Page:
• However, this view could change if exploration and production companies recover more slowly than we anticipate, in turn prolonging midstream companies' recovery.
  • Gathering and processing companies could have heightened credit risk in the next five years because most of their debt matures in 2022, 2024, and 2025.
Public Finance

135. Hitting The Books: Could COVID-19 Affect Australian University Ratings?, April 21, 2020

Martin J Foo, Melbourne, + 61 3 9631 2016, martin.foo@spglobal.com

  • Australia's universities will lose hundreds of millions in revenue as international student enrolments plunge because of COVID-19-related travel restrictions.
  • Universities have strong balance sheets, though headroom is eroding at current ratings. The government has announced only minor financial relief.
  • A global recession in 2020 could boost domestic demand for higher education while crimping the future pipeline of foreign students.

136. To What Degree Will Fiscal Package Help Brazilian Local And Regional Governments?, June 9, 2020

Daniela Brandazza, Mexico City (52) 55-5081-4441, daniela.brandazza@spglobal.com

  • The impact of the COVID-19 pandemic and subsequent economic downturn have significantly hit Brazilian local and regional governments' (LRGs) overall tax collection, while increasing expenditure pressures. After several weeks of negotiations, the Bolsonaro administration passed a fiscal package to help Brazilian LRGs on May 27, 2020.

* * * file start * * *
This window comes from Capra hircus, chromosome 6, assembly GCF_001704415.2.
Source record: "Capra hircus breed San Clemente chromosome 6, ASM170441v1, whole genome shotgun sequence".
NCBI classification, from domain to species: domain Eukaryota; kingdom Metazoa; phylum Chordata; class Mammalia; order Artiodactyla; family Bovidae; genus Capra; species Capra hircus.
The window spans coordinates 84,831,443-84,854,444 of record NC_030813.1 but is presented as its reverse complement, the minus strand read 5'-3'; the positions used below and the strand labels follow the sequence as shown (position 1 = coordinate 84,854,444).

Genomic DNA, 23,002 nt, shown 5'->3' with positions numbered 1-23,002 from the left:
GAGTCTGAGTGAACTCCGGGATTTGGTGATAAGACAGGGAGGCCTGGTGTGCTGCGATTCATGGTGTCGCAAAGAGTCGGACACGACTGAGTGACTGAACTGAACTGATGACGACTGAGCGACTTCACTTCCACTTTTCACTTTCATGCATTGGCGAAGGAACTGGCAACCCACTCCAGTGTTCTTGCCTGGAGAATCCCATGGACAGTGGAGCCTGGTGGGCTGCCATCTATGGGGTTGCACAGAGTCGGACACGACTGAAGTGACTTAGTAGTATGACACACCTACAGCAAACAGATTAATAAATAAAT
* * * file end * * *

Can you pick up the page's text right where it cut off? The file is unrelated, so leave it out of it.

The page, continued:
• Although S&P Global Ratings believes this package could alleviate short-term fiscal pressures, it won't necessarily solve and ensure fiscal sustainability for LRGs in the longer term.
  • Brazil's central government is the largest LRG creditor, representing about 61% of total debt. Loans from domestic banks represent about 12% of LRGs' total debt. LRGs' foreign currency debt, which represents less than 10% of total debt, mostly consists of loans from MLIs such as the Inter-American Development Bank, World Bank, and CAF, among others. We think that this debt composition will likely persist in the next few years, and LRGs may even increase debt with the central government if they keep delaying their amortization schedules as the recent legislation allows for 2020.